Now THAT’s a Good Question!


What is the Scriptural basis for Open/Closed Communion?

This is another one of those great anonymous ‘survey’ questions from the end of 2013.

For those of you who didn’t grow up in church, ‘communion’ is another word for partaking in what is also called ‘The Lord’s Supper.’

Open Communion is when a church allows anyone and everyone (‘Open’) to partake of the elements of the Lord’s Supper (bread and grape juice for us Baptists).

Closed Communion is when a church only allows members of THAT church (‘Closed’) to partake of the elements of the Lord’s Supper.

What do I believe the Scripture teaches? I believe the Scripture does NOT allow for anyone and everyone to partake of the Lord’s Supper, NOR do I believe it should be restricted to just church members when the elements are distributed.

First, the Scripture teaches that the Lord’s Supper is to be observed by BELIEVERS only. See Matthew 26:26-30; Mark 14:22-26;  Luke 22:19-20; and  1 Corinthians 11:23-26. If you think about what the elements point toward – bread symbolizing Jesus’ body & juice symbolizing His blood – one cannot truly comprehend the significance of the Lord’s Supper unless the Gospel is understood. Couple that with what Paul tells the Corinthians in 1 Corinthians 11:27-32, it is pretty clear – followers of Jesus, serious in their relationship with Him are those eligible to partake of communion. I believe communion is OPEN only for believers when the elements are distributed.

Second, I do not find anywhere in the Scriptures where communion should be restricted JUST to church members when the bread and the juice are given out. For instance, if my parents were guests at FBC El Dorado on a Sunday when we observed the Lord’s Supper – I would definitely allow them to participate. If a missionary from India came to one of our worship services at a time when we offered communion, I would allow him/her to receive the bread and juice.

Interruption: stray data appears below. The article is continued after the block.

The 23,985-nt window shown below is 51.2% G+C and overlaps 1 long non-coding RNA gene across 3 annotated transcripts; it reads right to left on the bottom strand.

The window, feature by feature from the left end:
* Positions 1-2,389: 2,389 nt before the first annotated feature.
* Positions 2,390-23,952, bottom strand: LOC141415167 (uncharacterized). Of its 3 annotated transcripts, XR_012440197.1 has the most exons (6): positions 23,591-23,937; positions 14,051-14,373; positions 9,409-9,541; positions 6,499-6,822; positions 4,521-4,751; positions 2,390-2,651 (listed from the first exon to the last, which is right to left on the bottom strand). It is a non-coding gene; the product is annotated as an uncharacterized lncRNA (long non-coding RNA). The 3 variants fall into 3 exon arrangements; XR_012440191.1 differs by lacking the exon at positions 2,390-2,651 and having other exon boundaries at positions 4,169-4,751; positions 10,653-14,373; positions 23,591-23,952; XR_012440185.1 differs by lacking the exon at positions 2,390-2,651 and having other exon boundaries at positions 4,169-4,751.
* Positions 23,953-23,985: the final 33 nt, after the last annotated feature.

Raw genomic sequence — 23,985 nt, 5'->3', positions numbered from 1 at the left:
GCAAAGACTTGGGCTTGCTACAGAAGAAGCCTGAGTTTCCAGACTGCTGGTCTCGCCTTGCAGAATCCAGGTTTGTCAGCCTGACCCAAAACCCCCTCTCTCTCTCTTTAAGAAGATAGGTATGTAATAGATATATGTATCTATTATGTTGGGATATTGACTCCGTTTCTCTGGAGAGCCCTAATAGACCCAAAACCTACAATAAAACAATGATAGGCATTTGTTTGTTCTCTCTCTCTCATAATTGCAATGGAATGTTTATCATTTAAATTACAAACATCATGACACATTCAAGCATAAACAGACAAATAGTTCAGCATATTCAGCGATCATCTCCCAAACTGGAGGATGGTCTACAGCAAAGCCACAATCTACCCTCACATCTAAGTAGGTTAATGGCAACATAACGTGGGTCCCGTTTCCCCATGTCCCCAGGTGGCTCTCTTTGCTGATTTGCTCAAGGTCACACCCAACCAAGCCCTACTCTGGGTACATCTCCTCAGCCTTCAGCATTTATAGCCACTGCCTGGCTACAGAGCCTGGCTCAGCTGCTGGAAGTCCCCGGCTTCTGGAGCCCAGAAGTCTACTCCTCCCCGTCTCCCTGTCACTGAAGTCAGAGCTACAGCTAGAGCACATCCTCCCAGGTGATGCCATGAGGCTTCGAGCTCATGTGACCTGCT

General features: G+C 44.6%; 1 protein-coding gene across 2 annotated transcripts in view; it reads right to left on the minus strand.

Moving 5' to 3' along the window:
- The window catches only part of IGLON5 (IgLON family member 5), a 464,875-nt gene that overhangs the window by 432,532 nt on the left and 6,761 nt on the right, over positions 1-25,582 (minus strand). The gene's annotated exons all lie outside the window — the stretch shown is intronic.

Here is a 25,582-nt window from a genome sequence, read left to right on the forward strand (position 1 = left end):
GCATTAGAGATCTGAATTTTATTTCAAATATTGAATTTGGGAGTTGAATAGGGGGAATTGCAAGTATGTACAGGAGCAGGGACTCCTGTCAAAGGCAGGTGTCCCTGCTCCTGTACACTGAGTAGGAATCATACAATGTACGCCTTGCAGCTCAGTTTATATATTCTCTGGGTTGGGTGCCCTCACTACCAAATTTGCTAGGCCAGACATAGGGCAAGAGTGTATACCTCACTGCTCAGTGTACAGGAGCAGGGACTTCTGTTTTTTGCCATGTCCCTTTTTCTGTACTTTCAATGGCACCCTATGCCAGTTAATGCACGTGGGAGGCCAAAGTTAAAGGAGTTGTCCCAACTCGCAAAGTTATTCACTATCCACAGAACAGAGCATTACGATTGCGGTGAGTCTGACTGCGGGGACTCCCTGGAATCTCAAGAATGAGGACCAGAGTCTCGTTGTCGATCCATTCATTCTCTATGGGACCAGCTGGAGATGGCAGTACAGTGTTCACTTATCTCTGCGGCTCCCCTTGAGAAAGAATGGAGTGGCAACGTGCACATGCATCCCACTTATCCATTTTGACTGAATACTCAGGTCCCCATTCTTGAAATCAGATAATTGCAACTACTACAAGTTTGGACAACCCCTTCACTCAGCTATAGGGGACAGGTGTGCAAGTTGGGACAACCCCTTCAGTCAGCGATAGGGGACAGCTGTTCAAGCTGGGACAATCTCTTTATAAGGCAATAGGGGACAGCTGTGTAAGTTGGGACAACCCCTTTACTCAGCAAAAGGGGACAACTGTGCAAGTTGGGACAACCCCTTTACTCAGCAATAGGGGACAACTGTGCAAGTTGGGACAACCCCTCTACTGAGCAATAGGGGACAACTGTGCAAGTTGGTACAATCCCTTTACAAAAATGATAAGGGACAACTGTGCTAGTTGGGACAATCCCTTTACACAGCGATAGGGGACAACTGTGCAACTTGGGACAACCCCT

Think about it – if we ‘Closed’ our communion by restricting it to church members only, then if Jesus, or the Apostles Paul, or Peter, or James, or even the evangelist Billy Graham came to one of our services – we would have to ask them to sit and watch while we observed. Why? Well, none of them are members of our church!

Nope. Don’t think so.

I believe the Scripture teaches that communion is to be observed by followers of Jesus.

Only followers of Jesus. But followers of Jesus from anywhere on planet earth.


2 thoughts on “Now THAT’s a Good Question!

  1. Jamie Coker says:

    I’m a day behind, but a follow-up question…scripturally, does the Lord’s Supper have to be led by an ordained minister?

  2. Jamie – GREAT question, and NO, I cannot think of anywhere in the Scripture that demands an ordained minister be who distributes the elements or leads the Lord’s Supper service. As a matter of fact, according to Acts 2:42 – we are simply told that the new believers simply ‘gave themselves’ to the breaking of bread. Luke wrote that the Apostle’s taught the doctrine, but that’s all. He could have easily – if the Lord expects only ‘certain people’ to give out the elements – said the Apostles distributed the elements. But he didn’t. Again, I find no scriptural warrant for it. Doesn’t mean it’s wrong for an ordained minister to do so, of course. But it also does not mean it is wrong for a layperson to give it either.

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